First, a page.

Otto Warmbier’s roommate in North Korea has spoken out for the first time — and chillingly recalls his last words to the 22-year-old college student, who was released from imprisonment in North Korea in a coma on Tuesday.
Danny Gratton told the Washington Post he met Warmbier in Beijing in Dec. 2015 on a tour to North Korea. The pair quickly struck up a friendship, and Gratton, a sales manager in his mid-40s from England, says he was the only Westerner to see Warmbier detained by security services at Pyongyang International Airport.
“No words were spoken. Two guards just come over and simply tapped Otto on the shoulder and led him away,” Gratton said. “I just said kind of quite nervously, ‘Well, that’s the last we’ll see of you.’ There’s a great irony in those words.”
Gratton says he and Warmbier were among the last people to go through security at Pyongyang International Airport on that morning. Two security officials stopped and took Warmbier to a private room.
“That was it. That was the last physical time I saw Otto, ever,” Gratton said. “I was also the only person to see Otto taken away. Otto didn’t resist. He didn’t look scared. He sort of half-smiled.”
The group landed in Beijing Capital International Airport, but when their tour guide called a colleague, who was with Warmbier still in North Korea, he said he couldn’t travel because he felt ill.
The University of Virginia student was later sentenced to 15 years of prison and hard labor for allegedly stealing a political propaganda poster from his Pyongyang hotel in Jan. 2016.
North Korea reportedly told a U.S. official that Otto contracted botulism while detained and slipped into the coma after taking a sleeping pill. He suffered a “severe neurological injury,” a University of Cincinnati Medical Center spokeswoman revealed Thursday.
“Otto was just a really great lad who fell into the most horrendous situation that no one could ever believe,” Gratton told the Post. “It’s just something I think in the Western world we just can’t understand, we just can’t grasp, the evilness behind that dictatorship.”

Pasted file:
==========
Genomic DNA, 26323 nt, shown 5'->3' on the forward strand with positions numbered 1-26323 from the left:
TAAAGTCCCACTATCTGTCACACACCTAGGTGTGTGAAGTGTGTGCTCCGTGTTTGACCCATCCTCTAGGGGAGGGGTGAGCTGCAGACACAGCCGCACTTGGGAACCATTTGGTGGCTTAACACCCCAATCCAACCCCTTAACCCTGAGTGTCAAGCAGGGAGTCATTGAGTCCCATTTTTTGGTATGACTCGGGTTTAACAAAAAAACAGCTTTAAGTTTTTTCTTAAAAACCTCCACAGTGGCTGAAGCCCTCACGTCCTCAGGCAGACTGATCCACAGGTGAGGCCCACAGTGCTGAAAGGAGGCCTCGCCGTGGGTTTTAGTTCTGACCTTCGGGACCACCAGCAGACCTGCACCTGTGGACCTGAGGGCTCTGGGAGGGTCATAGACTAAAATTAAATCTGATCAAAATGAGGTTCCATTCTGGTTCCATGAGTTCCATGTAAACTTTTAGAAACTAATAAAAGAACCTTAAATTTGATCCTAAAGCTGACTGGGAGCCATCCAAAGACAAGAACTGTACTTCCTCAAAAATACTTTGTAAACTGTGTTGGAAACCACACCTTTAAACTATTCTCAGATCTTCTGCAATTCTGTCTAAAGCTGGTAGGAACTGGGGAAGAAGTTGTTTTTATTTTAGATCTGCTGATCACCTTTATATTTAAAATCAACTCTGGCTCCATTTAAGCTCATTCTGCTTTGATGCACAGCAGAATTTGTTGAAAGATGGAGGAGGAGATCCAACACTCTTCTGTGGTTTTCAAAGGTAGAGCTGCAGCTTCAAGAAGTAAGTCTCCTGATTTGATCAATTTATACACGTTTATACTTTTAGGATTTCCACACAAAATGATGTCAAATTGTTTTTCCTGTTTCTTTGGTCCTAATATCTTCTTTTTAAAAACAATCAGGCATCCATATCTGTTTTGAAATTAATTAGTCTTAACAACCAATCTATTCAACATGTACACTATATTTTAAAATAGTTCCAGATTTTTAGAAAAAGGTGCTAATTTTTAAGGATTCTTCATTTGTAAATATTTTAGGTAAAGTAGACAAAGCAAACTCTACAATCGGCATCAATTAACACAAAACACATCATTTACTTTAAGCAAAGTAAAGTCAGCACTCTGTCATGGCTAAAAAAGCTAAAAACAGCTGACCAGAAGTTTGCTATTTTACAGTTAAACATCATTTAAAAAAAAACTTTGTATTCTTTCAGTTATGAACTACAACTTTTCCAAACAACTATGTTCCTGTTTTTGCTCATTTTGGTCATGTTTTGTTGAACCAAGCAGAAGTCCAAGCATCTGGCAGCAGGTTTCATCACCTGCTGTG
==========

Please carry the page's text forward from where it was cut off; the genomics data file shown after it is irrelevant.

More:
The two quickly bonded on their four-day, three-night tour with Young Pioneers Tours, a Chinese company that markets itself as providing “budget travel to destinations your mother would rather you stayed away from,” reports the publication.
Warmbier was planning to be in the country for a five-day stay before flying to Beijing to participate in a 10-day tour of two Asian financial capitals, Hong Kong and Singapore, sponsored by his school: University of Virginia.
“When we got to Pyongyang, we were the two single guys, so it seemed logical for us to be put in the same room,” Gratton said. “So basically from the time we got to Pyongyang to the time I left him, we were together.
“I got to know Otto really, really well. He was such a mature lad for his age.”
RELATED VIDEO: North Korea Releases Jailed American Student Otto Warmbier
Warmbier was arrested on Jan. 2, 2016, while trying to board a plane out of North Korea. He was charged with “hostile acts against the state” after allegedly attempting to take down a large propaganda sign lauding the regime in a staff area of his hotel in Pyongyang. His alleged crime took place on their second night in Pyongyang, the Post reports.
Gratton told the newspaper he didn’t see Warmbier commit the alleged theft — and saw no evidence that Warmbier was planning any such act.
“I’ve got nothing from my experiences with him that would suggest he would do something like that,” he told the publication. “At no stage did I ever think he was anything but a very, very polite kid.”
Although the two weren’t together at all times, they traveled during the day and spent time with each other at night.
At a news conference Thursday morning in his home state of Ohio, Otto Warmbier’s father, Fred Warmbier, said there’s “no excuse” for North Korea’s treatment of his son.
“Otto, I love you and I’m so crazy about you, I’m so glad you’re home, you are such a great guy,” Fred said through tears during the press conference. “My family has been rock solid throughout this, we have supported one another.”
Gratton, meanwhile, is aghast at what happened to his friend.
“No one deserves that. He was just a young lad who wanted a bit of adventure,” Gratton told the Post. “Every once in a while they single out someone to make a point, and this was just Otto’s turn. It’s so sick and warped and unnecessary and evil.”